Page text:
The Baby Show 2019 | 18-20 October 2019 | Olympia | Q&A with Lucinder Miller
Lucinda Miller, a Naturopath and clinical lead of NatureDoc will be joining MyBaba Founder Leonora Bambford at The Baby Show Olympia on The First Three Months panel at the Live Talks. MyBaba caught up with Lucinda ahead of the show to share her top tips for the first moments with your baby. 
Should all babies be taking a probiotic from birth, and do you have any advice for C-section mums?
If a mum has had a fruit, salad and veg based diet and eaten lots of gut-friendly foods like yoghurt and kefir carrier this on through pregnancy - then the baby will probably not need a probiotic as they should have a pretty healthy microbiome. However, those babies who would benefit from probiotics all the way along are those whose parents suffer from an auto-immune condition; have a history of allergies, asthma and eczema; suffered from yeast infections or urinary tract infections during pregnancy; had a poor immune system whilst pregnant; have been on antibiotics during pregnancy or at the time of the birth; or has had a compromised diet due to sickness. It is also a good idea for premmie babies to take a probiotic once they are safely home and feeding has been well established.

I’m a breastfeeding mum - what should I do if I suspect my baby is intolerant to something in my milk? Is it always likely to be a dairy allergy?
The way the allergy specialists usually diagnose a cow’s milk allergy is by how loud and long the baby cries for rather than doing full-blown allergy tests. They usually default to assuming it is a cow’s milk allergy or intolerance as this is main food a baby is consuming whether it is via baby milk formula or via the mum’s diet through the breast milk. So, the advice is usually to swap to a hydrolysed milk protein powder such as Nutramigen or Neocate for the bottle-fed babies and for mum to cut out all dairy consumption if the baby is being breastfed. If this does not resolve things, then they look at other food allergens such as egg or gluten which may be in some baby formula and rich in most people’s diet.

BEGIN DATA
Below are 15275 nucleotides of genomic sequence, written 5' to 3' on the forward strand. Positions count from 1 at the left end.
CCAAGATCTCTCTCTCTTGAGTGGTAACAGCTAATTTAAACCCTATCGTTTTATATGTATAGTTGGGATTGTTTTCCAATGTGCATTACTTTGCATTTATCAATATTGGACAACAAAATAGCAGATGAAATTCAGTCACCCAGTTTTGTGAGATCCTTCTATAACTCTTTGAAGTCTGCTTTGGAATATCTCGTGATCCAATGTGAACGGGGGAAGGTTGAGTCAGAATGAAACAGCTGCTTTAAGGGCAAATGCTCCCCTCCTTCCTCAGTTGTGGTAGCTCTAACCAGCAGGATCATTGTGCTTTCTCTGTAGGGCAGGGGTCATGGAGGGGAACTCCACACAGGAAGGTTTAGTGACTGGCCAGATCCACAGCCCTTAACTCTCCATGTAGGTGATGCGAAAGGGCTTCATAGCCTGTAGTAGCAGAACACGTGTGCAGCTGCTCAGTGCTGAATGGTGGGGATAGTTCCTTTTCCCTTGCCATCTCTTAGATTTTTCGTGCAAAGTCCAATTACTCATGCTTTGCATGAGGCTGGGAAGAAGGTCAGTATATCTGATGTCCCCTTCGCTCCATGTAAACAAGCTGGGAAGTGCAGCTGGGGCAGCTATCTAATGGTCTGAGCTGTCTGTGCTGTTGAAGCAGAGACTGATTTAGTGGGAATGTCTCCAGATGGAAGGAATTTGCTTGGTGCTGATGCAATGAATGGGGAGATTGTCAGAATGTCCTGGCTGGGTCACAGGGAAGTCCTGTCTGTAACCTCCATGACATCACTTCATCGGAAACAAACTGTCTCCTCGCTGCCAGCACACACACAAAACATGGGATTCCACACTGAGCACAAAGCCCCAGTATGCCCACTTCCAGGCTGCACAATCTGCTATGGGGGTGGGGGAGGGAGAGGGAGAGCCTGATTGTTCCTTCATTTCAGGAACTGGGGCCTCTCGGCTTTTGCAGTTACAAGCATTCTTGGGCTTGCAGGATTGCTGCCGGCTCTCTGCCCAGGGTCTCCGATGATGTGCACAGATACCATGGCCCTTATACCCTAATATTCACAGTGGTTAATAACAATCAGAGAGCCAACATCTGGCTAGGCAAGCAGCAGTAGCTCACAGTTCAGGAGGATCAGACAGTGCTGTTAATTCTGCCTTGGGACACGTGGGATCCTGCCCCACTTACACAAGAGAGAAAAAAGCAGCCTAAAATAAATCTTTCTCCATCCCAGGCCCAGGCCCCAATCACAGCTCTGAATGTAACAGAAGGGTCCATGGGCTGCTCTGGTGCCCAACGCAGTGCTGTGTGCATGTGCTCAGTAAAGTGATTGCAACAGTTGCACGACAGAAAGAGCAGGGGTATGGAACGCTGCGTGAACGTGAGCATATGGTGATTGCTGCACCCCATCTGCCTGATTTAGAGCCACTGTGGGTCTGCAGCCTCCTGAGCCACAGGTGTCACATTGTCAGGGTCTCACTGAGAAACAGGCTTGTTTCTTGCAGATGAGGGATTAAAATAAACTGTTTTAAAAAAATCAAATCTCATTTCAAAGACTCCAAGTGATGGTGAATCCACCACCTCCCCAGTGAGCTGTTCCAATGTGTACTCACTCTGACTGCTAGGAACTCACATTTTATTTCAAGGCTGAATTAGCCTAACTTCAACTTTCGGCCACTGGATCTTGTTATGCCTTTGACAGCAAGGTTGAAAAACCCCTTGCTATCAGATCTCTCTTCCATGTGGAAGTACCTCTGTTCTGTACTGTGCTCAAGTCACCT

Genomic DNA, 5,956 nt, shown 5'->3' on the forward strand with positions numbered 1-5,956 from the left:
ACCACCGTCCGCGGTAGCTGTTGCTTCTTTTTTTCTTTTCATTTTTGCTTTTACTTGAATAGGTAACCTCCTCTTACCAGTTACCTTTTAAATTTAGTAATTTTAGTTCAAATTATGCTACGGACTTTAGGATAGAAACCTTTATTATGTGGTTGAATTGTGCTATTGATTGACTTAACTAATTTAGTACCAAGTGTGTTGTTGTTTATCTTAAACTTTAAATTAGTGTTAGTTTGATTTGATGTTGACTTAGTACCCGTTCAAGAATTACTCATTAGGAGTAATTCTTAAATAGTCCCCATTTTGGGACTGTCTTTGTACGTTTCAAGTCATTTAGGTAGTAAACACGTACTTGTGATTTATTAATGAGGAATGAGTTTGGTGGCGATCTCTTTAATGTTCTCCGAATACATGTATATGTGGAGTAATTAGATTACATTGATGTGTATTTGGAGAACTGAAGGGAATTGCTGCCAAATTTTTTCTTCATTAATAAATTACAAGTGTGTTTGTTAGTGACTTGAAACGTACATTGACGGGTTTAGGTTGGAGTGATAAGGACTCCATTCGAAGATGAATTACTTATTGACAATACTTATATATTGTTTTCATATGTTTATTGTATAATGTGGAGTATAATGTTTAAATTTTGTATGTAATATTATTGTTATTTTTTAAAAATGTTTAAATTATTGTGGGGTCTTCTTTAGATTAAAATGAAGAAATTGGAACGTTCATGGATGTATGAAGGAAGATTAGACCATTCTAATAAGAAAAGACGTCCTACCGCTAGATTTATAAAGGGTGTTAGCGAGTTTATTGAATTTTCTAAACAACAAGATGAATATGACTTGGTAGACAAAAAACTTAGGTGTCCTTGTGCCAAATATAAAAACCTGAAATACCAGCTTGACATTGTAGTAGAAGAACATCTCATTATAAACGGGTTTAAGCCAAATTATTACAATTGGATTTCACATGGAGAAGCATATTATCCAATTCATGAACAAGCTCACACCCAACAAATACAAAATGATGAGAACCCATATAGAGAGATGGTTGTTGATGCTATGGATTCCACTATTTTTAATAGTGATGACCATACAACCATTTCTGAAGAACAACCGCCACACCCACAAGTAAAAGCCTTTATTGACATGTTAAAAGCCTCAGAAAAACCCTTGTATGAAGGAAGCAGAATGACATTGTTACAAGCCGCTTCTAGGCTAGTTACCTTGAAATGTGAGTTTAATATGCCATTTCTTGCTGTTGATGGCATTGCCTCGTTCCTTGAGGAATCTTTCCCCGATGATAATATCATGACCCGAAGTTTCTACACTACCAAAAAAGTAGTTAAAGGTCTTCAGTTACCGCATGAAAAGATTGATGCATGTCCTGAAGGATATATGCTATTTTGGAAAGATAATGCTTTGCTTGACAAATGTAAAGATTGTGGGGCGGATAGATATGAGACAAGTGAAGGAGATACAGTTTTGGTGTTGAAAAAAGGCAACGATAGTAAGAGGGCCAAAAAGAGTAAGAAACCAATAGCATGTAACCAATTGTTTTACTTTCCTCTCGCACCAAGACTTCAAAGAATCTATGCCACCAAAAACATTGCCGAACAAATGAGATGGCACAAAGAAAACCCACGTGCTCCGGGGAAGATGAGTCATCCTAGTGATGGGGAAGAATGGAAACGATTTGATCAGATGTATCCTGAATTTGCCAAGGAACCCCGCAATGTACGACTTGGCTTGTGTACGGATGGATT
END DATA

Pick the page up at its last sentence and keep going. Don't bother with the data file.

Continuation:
If the skin is inflamed and itchy such as eczema or hives, a private paediatric allergy specialist will be able to arrange skin prick or blood tests. However, very few cases are positive as food allergies are complex and IgE, which is the type of reaction, is normally associated with allergy only accounts for a few of the cases.

What should I do if my baby gets a cold in the first three months?
There isn’t a huge amount you can do other than keeping the airways clear with little baby nasal sprays, special baby snuffle balms and a humidifier in the bedroom. Probiotics are one thing you can try and worth having some just in case even if they are not taking them regularly.

How do I keep my baby healthy if they’ve had to have antibiotics?
If you are breastfeeding, eat the healthiest diet you can full of a huge range of veggies, fruits, salads, pulses, nuts, seeds – aim to eat the rainbow of different natural foods every day. Add in live yoghurt and kefir too and take a probiotic as all the goodness does come through your breastmilk. Whether breast or bottle-fed I would also give the baby an infant probiotic such as Biogaia. Other specialist probiotics include specific breast and bottle-fed ones, by Proven probiotics. Always give probiotics for at least six weeks after the antibiotics course has finished.

What can mums be doing in terms of supplements and diets to help tackle the baby blues or even postnatal depression?
I would continue with your pregnancy multivitamin or pick up a really good breastfeeding formula like Wild Nutrition for the first three months - regardless of the type of birth you had or how you have chosen to feed your baby. These tend to contain zinc, folate and iron as well as other B vitamins which are important for maternal mental health and energy. I would also ensure you are taking a good quality omega 3 rich fish oil to help keep the baby blues at bay. Vitamin D is important too, especially at this time of year and the government advise we all take it from October to April anyway in the UK. Meat, poultry, eggs and dairy are the best sources of these vital nutrients and if you are veggie/vegan then eat masses of pulses, tofu, soya yoghurt, nuts and seeds.

What are your top three tips for new mums?
  • Make feeding yourself a top priority and say yes to anyone willing to cook you a meal or fill your freezer.
  • Continue with your pregnancy multivitamins, an omega 3 fish oil and vitamin D for at least three months following the birth.
  • Get some fresh air every day as soon as you are mobile enough as this will keep you and your baby in a healthier place mentally and physically.